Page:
It appears as though the 2012 presidential election campaign has finally seen the drawing of first blood.
In recent weeks, President Obama and team have stepped up attacks on Republican candidate Mitt Romney – and, specifically, his tenure at the private equity firm Bain Capital that Romney led until 1999, when he left to take over the planning and organization Winter Olympic Games in Salt Lake City.
Or did Romney really leave Bain in 1999? The president’s campaign has asserted – with some success in recent polling data, it appears — that Romney continued to lead the firm until a separation agreement that was negotiated in 2002.
The key to the debate is how legitimately Romney can be tied to the time between the years in question, when Bain made a series of controversial investments including, according to the New York Times, those in “companies that specialized in outsourcing, laid off some of their workers, or declared bankruptcy.”
For the president, of course, it becomes a much easier task to defend his own record of shepherding less-than-stellar job growth over the past three-and-a-half years when his opponent may have led a company that had a direct hand in moving American jobs overseas.
On the surface, the evidence against Romney’s claims may appear underwhelming. Several Bain filings with the Securities and Exchange Commission list him as CEO, president, sole director and only shareholder of the company; his campaign has declined to say if he attended any meetings or had contact with Bain during the 1999-2002 period and question, and financial disclosures show he drew at least $100,000 in 2001 from Bain, albeit as a “former executive,” according to a Massachusetts ethics commission filing cited by the Times.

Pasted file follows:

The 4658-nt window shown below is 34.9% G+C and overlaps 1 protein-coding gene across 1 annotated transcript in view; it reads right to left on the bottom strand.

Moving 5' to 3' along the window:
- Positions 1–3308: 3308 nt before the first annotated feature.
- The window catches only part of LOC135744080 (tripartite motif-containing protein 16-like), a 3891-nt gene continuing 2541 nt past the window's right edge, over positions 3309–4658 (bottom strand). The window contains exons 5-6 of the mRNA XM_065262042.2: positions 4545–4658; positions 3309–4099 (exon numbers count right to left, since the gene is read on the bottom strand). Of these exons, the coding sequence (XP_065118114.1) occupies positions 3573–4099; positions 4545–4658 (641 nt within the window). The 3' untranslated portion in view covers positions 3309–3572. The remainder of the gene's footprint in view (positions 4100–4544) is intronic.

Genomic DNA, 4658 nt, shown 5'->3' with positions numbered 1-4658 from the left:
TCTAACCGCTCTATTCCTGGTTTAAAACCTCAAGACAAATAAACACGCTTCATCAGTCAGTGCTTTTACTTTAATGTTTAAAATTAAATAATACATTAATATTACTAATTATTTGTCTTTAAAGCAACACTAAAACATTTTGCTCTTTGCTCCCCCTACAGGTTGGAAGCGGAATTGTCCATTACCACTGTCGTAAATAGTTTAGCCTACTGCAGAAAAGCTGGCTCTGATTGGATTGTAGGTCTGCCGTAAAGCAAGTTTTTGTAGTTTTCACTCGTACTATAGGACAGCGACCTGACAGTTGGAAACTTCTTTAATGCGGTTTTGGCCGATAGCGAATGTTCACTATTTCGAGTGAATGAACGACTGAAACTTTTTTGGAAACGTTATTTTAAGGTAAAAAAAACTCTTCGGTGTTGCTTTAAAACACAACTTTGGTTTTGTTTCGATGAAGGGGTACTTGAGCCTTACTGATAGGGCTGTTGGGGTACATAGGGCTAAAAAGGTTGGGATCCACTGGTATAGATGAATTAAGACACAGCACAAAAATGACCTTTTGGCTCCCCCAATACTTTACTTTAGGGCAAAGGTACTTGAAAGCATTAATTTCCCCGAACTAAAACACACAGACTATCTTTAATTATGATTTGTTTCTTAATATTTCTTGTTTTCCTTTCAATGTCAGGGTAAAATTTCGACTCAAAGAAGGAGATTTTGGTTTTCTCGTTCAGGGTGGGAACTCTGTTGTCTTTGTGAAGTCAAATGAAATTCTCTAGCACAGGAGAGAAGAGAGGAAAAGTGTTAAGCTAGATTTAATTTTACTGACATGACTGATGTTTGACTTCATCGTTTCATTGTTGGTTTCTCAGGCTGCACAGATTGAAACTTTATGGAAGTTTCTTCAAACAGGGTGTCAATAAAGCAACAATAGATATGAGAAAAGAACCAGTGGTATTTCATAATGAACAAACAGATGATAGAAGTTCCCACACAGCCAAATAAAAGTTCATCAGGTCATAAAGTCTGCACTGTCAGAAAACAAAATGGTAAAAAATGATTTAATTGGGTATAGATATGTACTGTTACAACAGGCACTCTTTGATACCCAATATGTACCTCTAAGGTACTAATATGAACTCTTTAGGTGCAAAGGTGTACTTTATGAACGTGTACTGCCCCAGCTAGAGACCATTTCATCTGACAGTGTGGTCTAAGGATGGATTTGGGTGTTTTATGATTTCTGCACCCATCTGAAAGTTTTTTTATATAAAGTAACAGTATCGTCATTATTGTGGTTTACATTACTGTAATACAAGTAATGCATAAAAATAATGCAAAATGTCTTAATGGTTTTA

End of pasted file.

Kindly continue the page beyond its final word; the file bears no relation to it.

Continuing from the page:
On Sunday, however, a senior adviser to Romney told CNN that the former Massachusetts governor had “retired retroactively” in 1999, and that his listing on SEC documents was merely technical in nature, and was a far cry from having a management role in the company – or its assets.
With polls showing Obama’s lead in national head-to-head polls widening in the past 30 days, voters may be of the mind that listing one’s self as CEO of a company while also taking money from said company is close enough to creating some responsibility for what that company does.